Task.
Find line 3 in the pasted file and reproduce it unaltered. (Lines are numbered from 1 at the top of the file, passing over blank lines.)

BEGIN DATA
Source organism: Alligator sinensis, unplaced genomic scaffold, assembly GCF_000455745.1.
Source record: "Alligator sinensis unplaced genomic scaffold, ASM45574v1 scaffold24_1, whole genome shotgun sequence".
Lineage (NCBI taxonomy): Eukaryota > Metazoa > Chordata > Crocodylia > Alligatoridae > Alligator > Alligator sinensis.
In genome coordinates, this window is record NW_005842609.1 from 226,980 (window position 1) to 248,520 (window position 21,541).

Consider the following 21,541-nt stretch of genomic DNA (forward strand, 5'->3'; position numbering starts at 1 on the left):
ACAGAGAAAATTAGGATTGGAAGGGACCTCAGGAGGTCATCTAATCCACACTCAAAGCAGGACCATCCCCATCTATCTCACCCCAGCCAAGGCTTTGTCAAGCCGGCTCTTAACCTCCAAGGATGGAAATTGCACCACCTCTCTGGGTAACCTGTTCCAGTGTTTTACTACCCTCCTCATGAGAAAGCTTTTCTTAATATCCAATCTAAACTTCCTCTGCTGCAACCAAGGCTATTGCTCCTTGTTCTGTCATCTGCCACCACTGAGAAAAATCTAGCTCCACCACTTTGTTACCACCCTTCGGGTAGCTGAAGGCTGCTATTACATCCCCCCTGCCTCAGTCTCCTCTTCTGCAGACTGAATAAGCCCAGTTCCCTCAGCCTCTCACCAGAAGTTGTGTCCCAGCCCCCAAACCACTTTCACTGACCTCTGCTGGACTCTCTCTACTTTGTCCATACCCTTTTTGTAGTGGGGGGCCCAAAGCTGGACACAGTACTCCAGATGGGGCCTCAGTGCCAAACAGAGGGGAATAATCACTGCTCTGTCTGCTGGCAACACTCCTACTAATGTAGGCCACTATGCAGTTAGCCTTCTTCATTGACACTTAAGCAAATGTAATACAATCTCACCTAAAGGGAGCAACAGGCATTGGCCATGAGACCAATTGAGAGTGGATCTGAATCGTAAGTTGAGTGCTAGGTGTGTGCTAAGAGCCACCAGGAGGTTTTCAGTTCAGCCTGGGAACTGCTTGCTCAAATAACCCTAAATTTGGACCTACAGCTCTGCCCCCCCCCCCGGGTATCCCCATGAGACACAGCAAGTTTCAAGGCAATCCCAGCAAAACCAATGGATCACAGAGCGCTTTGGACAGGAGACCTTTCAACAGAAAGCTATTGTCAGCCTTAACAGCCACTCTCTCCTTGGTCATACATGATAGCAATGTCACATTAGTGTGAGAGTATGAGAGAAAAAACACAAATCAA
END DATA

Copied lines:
Lineage (NCBI taxonomy): Eukaryota > Metazoa > Chordata > Crocodylia > Alligatoridae > Alligator > Alligator sinensis.